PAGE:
What Happens in a Disability Lawsuit?

After a disability claim is denied or prematurely terminated, a claimant will often first appeal the denial of the decision. Unfortunately, appeals historically have a very low probability of success and thus a claimant will often have no choice but to hire a Toronto disability lawyer and sue the insurance company for their disability benefit.

Most people who need to sue an insurance company have had no prior experience with the court litigation system in Ontario. At first, it may seem like a David and Goliath situation where the insurance company has all the resources and advantages. However, with an experienced disability lawyer in your corner, the court process can be the great equalizer and put you on even footing with even the largest insurance company.

The first step in the lawsuit is to file a Statement of Claim with the Superior Court of Justice in Toronto. This is a formal court document where you list everything that you want from the insurance company. Common demands include the payment of ongoing disability benefits and payment of disability arrears with interest. Other demands include payment of legal fees, aggravated and mental stress damages, as well punitive damages for the willful infliction of mental suffering. The Statement of Claim will also include a description of the supporting facts and reasons for making the above demands.

After the Statement of Claim has been filed and served, the insurance company will prepare a document called a Statement of Defence. This document typically will deny that a claimant is disabled and entitled to any of the demands made in the Statement of Claim.

Commonly, the next step in the lawsuit is an exchange of documents by both sides. Following the exchange is a process called “Examination for Discovery”. This process involves the plaintiff being placed under oath and asked questions about their disability claim. Common topics involve work and education history, symptoms, medications and treatment, as well as activities of daily living. Likewise, the plaintiff’s lawyer has an opportunity to examine a representative of the insurance company and ask questions about the reasons the claim was denied or terminated.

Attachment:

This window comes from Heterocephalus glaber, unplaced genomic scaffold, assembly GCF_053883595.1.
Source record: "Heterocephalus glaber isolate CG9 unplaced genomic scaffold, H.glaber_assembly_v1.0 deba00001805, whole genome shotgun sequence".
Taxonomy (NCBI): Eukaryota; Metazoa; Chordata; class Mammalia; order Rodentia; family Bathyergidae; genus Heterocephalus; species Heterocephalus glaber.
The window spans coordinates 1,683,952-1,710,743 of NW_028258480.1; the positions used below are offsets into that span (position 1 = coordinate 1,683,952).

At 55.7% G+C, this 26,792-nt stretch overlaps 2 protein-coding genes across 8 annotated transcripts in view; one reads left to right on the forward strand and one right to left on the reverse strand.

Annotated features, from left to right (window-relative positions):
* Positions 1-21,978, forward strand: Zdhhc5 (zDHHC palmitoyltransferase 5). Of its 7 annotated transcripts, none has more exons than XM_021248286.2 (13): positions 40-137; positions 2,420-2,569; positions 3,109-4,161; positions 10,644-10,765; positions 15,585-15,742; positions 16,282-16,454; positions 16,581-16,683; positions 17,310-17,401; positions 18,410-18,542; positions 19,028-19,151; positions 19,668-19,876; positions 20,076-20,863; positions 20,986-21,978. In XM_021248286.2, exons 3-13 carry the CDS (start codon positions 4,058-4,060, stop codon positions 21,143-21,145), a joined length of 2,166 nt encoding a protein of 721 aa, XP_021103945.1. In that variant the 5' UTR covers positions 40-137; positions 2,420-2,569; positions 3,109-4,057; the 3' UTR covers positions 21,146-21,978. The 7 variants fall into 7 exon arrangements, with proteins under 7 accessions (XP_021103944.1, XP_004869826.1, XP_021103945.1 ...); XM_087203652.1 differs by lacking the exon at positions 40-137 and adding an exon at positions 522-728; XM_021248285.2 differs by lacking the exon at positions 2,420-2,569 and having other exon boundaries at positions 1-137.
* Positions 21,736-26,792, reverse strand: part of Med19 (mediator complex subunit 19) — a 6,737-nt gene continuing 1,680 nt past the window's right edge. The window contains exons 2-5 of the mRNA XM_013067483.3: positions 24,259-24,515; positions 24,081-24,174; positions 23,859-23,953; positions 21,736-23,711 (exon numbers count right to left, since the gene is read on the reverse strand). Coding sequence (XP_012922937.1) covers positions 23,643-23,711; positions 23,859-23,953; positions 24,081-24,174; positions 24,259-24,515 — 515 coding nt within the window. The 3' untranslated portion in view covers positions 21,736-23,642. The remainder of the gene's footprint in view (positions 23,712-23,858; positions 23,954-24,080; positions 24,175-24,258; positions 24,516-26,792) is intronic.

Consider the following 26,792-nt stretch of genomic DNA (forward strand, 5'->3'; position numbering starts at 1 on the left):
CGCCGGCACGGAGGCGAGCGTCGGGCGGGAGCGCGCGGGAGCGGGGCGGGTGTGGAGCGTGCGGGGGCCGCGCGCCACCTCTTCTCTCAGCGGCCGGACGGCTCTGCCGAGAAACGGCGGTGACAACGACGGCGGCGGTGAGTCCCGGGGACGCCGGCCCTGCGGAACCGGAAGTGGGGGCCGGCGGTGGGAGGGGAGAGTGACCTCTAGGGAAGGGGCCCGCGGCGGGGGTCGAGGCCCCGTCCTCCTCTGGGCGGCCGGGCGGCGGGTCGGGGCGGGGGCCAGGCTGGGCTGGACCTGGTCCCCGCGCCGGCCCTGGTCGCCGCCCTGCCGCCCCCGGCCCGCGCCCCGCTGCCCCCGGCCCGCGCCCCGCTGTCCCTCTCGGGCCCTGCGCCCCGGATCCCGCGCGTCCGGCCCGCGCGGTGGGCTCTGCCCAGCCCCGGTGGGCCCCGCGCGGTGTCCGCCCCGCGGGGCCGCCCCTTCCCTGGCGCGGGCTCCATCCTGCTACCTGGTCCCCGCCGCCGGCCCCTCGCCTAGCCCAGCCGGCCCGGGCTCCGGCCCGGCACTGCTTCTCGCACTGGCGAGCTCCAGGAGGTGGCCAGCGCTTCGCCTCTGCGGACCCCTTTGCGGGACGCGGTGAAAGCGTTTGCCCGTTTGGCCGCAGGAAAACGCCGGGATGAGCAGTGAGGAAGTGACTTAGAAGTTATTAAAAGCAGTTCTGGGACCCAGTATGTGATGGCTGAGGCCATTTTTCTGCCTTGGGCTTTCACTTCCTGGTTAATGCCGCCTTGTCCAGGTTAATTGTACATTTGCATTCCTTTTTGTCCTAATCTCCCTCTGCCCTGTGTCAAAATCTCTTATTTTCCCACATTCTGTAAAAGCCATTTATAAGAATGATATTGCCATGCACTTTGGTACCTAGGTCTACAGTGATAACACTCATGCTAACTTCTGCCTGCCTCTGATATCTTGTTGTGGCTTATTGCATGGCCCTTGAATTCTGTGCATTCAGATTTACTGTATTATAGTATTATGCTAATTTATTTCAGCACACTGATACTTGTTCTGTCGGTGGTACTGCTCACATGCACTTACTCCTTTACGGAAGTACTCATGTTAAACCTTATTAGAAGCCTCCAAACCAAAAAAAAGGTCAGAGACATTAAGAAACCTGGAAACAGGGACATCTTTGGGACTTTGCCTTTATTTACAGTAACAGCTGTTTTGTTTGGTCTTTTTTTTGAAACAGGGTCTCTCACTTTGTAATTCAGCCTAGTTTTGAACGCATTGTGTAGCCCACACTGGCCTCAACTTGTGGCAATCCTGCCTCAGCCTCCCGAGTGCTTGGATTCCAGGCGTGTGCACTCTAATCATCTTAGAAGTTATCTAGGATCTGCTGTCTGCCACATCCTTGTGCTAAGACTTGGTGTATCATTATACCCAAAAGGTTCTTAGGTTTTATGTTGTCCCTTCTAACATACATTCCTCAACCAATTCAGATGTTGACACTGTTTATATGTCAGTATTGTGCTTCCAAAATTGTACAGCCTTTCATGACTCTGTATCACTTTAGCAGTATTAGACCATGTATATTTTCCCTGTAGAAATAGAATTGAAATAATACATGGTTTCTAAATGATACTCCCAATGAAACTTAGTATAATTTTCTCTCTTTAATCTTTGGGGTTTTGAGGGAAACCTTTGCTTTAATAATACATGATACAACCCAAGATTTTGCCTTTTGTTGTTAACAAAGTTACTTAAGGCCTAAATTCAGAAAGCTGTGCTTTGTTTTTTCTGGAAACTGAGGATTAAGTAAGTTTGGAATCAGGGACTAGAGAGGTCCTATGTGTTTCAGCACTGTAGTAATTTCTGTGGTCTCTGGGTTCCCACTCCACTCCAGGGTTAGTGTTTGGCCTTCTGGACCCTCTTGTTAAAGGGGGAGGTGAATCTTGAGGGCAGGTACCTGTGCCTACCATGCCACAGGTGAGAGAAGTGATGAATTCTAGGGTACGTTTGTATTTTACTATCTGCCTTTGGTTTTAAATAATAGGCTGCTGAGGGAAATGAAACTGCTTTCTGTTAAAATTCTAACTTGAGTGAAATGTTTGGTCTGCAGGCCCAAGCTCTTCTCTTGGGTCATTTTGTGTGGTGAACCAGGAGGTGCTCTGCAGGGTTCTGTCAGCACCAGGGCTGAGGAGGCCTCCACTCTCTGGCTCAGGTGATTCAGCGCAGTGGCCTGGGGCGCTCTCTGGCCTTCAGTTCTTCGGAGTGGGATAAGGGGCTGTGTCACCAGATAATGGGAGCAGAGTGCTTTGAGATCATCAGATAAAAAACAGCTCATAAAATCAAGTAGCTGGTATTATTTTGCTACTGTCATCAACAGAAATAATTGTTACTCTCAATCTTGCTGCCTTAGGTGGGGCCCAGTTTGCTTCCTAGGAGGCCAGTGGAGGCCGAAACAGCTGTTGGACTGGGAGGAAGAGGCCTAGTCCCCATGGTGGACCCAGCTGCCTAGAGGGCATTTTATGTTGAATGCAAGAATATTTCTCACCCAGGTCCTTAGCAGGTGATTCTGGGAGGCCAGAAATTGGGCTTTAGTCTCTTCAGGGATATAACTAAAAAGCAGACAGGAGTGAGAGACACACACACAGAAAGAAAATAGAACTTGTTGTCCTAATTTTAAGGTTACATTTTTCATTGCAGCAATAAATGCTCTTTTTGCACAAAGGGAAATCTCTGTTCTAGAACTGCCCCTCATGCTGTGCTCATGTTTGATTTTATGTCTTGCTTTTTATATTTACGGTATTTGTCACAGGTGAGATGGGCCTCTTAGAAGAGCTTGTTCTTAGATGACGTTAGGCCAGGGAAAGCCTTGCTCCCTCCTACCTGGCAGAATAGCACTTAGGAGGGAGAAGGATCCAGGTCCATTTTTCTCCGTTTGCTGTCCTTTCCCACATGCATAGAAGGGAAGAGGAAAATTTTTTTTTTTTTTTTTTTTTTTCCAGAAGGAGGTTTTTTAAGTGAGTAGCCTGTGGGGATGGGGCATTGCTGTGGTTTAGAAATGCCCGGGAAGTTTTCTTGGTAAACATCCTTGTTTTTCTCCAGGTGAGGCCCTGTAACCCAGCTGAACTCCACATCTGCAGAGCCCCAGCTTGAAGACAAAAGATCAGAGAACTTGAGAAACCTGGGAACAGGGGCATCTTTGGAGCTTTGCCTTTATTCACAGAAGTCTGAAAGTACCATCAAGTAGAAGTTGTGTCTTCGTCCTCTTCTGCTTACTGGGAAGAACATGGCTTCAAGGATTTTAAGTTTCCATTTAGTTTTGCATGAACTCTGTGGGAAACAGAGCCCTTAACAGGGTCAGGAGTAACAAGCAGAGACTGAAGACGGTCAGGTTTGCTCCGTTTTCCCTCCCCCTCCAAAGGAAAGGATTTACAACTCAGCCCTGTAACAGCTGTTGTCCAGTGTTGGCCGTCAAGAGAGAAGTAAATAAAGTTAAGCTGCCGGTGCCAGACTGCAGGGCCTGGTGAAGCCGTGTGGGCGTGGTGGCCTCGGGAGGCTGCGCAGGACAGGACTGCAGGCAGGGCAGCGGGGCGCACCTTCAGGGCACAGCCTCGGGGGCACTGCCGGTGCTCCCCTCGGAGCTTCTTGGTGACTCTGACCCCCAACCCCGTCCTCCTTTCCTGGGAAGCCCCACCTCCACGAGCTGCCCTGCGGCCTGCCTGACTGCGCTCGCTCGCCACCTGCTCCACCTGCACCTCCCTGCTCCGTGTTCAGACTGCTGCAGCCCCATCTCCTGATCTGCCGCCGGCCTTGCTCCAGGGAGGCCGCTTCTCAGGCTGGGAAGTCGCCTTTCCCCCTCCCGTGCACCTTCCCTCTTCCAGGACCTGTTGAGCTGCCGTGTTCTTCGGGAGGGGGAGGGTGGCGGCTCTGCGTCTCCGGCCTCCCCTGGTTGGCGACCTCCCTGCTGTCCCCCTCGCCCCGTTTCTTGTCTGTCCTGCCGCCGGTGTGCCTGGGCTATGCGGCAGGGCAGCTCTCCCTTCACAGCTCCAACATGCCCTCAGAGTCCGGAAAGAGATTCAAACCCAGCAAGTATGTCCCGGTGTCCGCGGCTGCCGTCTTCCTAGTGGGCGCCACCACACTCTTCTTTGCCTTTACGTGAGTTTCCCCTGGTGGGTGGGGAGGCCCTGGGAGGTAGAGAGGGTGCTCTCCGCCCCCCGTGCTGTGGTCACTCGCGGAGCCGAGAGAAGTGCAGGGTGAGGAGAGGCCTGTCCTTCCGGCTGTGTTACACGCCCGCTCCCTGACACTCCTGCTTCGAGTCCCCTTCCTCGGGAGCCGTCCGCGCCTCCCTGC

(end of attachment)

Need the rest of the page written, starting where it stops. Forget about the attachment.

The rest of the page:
Mediation is a very common event in disability actions and will sometimes even take place prior to the Examination for Discovery. This involves all the parties getting together in the same room and trying to negotiate a deal with the assistance of a neutral third-party mediator. After opening statement by both sides, the parties will typically separate into different rooms and the mediator will shuttle back and forth with offers to settle.

If the lawsuit has not settled, the final steps of the lawsuit will be a pre-trial and then a trial. The pre-trial is technically required so that the parties can determine whether everything is set for trial. However, it often takes the form of a quasi-mediation where the parties again try to settle the case with the assistance of a judge.

If the disability lawsuit does proceed to trial in Toronto, a judge or jury will listen to all the evidence, including testimony by both expert medical witnesses and lay witnesses and decide whether the claimant is disabled as per terms of the long-term disability insurance policy.